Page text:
Monday, March 29, 2010

A Bright Future

The Center for the Future of Museums blogged last week about one possible museum future. In this imagined scenario, 24 years in the future, a museum stays relevant to a changed education system by supplementing its small permanent exhibits with an aggressive program of changing exhibits.

The scenario describes a museum focused on three key principles:

1) "Perpetual beta": To summarize, the changing exhibits are always works in progress.

2) "The process is also the product": The museum recruits students to serve on the teams developing the exhibits, and 60% of the students are non-local.

3) "Don't collect, don't preserve": This one involves using a 3-D printer to make copies of original artifacts for exhibitions, an interesting idea you can read more about here.

The first two principles seem especially useful and timely concepts for the many small to mid-size museums in this area to explore.

To take just one example, what could the American Swedish Historical Museum do with this model of changing exhibits and student involvement?

The American Swedish Historical Museum

I visited this interesting jewel for the first time this winter. Located in FDR Park, near Broad Street and Pattison Avenue (down near the sports complexes), the museum was founded in 1926 during the Sesquicentennial celebration in South Philly. After surviving the Great Depression, the museum held its grand opening in 1938, the 300th anniversary of the New Sweden Colony.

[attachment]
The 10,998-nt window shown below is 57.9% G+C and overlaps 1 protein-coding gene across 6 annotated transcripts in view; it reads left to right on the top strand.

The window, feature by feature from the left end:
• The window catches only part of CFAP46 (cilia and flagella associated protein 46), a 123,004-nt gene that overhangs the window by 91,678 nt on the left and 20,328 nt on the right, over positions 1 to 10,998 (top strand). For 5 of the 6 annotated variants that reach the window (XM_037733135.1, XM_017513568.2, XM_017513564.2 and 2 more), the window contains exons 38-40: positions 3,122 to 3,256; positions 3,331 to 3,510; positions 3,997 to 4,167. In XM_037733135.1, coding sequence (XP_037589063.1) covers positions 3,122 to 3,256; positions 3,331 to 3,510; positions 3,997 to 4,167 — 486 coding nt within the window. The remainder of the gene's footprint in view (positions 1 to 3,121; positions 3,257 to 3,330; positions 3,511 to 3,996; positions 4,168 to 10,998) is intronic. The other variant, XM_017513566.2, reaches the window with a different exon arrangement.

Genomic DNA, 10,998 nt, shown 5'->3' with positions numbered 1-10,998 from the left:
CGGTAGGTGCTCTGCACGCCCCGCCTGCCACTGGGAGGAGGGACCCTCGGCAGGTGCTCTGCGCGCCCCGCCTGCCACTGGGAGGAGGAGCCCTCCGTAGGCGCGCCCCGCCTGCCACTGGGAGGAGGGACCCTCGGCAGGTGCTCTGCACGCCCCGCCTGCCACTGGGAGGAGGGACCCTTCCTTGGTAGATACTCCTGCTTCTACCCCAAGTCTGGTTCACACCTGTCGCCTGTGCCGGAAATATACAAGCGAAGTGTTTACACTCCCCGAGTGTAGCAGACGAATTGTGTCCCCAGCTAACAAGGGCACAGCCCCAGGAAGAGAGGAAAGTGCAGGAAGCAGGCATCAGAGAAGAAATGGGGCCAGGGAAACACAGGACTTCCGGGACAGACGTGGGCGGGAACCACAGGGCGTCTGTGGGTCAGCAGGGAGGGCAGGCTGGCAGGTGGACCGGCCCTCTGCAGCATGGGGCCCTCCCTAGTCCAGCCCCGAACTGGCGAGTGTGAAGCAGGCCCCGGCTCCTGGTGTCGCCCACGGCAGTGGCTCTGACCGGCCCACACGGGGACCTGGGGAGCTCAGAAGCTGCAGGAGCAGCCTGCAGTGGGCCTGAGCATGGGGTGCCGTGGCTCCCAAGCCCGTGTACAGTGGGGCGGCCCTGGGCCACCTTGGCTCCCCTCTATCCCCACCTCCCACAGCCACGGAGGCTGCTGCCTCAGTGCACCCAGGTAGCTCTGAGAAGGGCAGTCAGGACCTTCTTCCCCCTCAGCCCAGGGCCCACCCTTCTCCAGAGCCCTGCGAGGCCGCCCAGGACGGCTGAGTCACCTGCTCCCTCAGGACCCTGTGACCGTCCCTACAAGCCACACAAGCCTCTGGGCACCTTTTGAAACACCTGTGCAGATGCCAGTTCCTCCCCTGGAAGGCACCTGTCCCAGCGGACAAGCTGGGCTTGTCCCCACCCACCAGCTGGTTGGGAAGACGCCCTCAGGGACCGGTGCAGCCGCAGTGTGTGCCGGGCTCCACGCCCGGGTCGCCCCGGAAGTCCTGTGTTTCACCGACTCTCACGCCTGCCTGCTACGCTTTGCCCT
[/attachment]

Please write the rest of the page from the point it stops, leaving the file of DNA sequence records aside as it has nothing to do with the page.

The museum is designed as a collection of miniature museums, each focused on an "area of Swedish accomplishment." Some exhibition rooms have decidedly 1930s flare, making the decor itself as visually interesting as the objects on display. The changing exhibit gallery is currently presenting work from two Swedish artists as part of Philagrafika 2010.

The museum's Pioneer Room, a romanticized 1939 version of a 19th century Swedish farmhouse

Obviously, this museum, like so many others, must grapple with limited resources and too many potential challenges to count. But what could the American Swedish Historical Museum do with another changing exhibit space, perhaps online?

Could the small staff create a model of vibrant, changing exhibitions that evolve over time, involve students, and further their mission of preserving and promoting Swedish and Swedish-American heritage, history and culture?

The museum's current galleries are so diverse that online exhibitions could explore topics as varied as New Sweden colonists' life in the 1640s to technological innovations like the first working propeller and early solar-powered engines. And involving students in the creation and evolution of such online exhibitions could connect the museum to audiences far beyond the Philadelphia region.

Certainly that's the kind of museum future I'd like to see.

Monday, March 22, 2010

CEO of Philadelphia History Museum Retiring

This is proving to be a big year for the newly renamed Philadelphia History Museum at the Atwater Kent.

Along with a new name, new branding, and under-renovation building, the museum will soon have a new director. Viki Sand, the museum's executive director and CEO, is planning to retire by June 2010.

A consulting firm is handling the search for the new director. If you or a colleague might be a good match for the position, you can read the job posting here.

Wednesday, March 17, 2010

More Visitors, Fewer Dollars